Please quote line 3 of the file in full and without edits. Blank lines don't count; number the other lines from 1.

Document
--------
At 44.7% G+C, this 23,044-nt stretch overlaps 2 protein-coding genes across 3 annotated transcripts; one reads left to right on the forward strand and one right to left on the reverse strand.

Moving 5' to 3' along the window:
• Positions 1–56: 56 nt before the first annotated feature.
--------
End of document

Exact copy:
• Positions 1–56: 56 nt before the first annotated feature.